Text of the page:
Gulabi Gang has already been screened in international film festivals and Nishtha is working towards a mainstream release in India this February through PVR Directors Rare. Like many independent filmmakers, Nishtha too is fighting what she calls a losing battle — to find funds for her work and make some of her films trickle into mainstream space. Despite financial hurdles, she wants to explore stories of real people.
When Nishtha first heard of Sampat Pal and her Gulabi Gang in 2008, she was surprised. “This movement began in a backward region like Bundelkhand and the gang had 70,000 members in 2008. Now they are over 400,000. Most women are uneducated, have limited exposure beyond their homes and fields and come from lower strata of society,” says Nishtha, who was taken in by their organisational skills and how the women, led by Pal, questioned patriarchy.
(A still from Nishtha Jain's film 'Gulabi Gang' showing Sampat Pal (right, seated)
The filmmaker shot for 45 to 50 days in Bundelkhand between September 2010 and February 2011, when the gang was 150,000-member strong and led by 13 commanders in different districts. It wasn’t going to be a simple story of revolution. Many women, explains Nishtha, were in different stages of understanding and exercising their rights. “The women I observed were in varied stages of consciousness and empowerment. There’s a difference between preaching idealism and putting it to practice. Some women of the gang had their own troubles at home” says Nishtha.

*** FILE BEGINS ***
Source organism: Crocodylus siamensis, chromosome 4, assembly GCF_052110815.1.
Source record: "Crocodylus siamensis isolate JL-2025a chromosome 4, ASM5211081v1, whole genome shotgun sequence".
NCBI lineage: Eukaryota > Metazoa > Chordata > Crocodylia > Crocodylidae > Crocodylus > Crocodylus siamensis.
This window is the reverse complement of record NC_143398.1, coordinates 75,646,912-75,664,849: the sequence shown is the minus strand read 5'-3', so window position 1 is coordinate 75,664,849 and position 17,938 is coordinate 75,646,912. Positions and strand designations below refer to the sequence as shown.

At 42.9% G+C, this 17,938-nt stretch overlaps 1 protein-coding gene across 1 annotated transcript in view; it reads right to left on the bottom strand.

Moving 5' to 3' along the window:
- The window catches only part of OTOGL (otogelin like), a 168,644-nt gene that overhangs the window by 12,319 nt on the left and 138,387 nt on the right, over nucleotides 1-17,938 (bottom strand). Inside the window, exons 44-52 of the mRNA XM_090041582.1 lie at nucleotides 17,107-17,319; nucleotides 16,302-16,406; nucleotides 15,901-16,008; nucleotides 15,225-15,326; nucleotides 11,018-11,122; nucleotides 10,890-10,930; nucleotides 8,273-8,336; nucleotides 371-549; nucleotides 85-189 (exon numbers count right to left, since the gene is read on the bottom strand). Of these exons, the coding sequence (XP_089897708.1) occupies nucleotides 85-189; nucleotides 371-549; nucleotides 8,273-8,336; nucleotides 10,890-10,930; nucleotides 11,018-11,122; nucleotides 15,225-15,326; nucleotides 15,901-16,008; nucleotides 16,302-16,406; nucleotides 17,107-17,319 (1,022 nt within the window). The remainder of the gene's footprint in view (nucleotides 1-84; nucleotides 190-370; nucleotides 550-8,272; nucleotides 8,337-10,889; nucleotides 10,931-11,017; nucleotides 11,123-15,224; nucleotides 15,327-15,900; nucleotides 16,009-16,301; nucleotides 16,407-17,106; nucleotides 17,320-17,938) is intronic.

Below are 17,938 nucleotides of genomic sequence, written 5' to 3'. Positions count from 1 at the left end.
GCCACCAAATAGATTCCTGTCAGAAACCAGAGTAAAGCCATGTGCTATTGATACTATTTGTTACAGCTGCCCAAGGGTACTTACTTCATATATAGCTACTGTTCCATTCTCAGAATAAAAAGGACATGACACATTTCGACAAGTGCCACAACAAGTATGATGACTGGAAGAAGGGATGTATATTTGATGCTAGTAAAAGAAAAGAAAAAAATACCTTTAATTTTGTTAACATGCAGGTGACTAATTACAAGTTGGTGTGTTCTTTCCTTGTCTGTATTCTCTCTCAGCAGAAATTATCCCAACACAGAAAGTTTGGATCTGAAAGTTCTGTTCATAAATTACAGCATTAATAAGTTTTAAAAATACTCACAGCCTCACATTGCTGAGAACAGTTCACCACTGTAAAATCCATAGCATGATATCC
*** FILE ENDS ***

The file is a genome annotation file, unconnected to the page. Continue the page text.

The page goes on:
Nishtha observed the members of the gang taking up cases pertaining to dowry deaths, sexual assaults, women scorned for inter-caste marriages and beyond the boundaries of feminism, looking into day-to-day issues like non-issuance of ration and BPL cards. “The women were such a rallying force, travelling in unsafe areas armed with their lathis,” says Nishtha.
(Filmmaker Nishtha Jain)
Initially, the gang came under flak for using the lathi. Though the women still travel with lathis, they do not give in to violence. “Women use the lathis for self-defence; older women also use them as walking sticks,” smiles Nishtha.
Her earlier films Lakshmi and Me and At My Doorstep drew viewers’ attention to people commonly overlooked — the dhobi, watchman, house-helps and garbage collectors. “I didn’t want these films to point fingers at certain sections; I wanted them to be self-reflective of how we take people for granted.”
City of Photos, on the other hand, steps into boxy neighbourhood studios. “We pass by such studios each day and don’t know how much comes out of these small spaces,” she says. As an extension of this idea, she also completed a film titled Family Album shot in Kolkata, tracing memories and stories behind family albums.
Now, Nishtha is working on three documentaries and a fiction.
(Report by Sangeetha Devi Dundoo for The Hindu)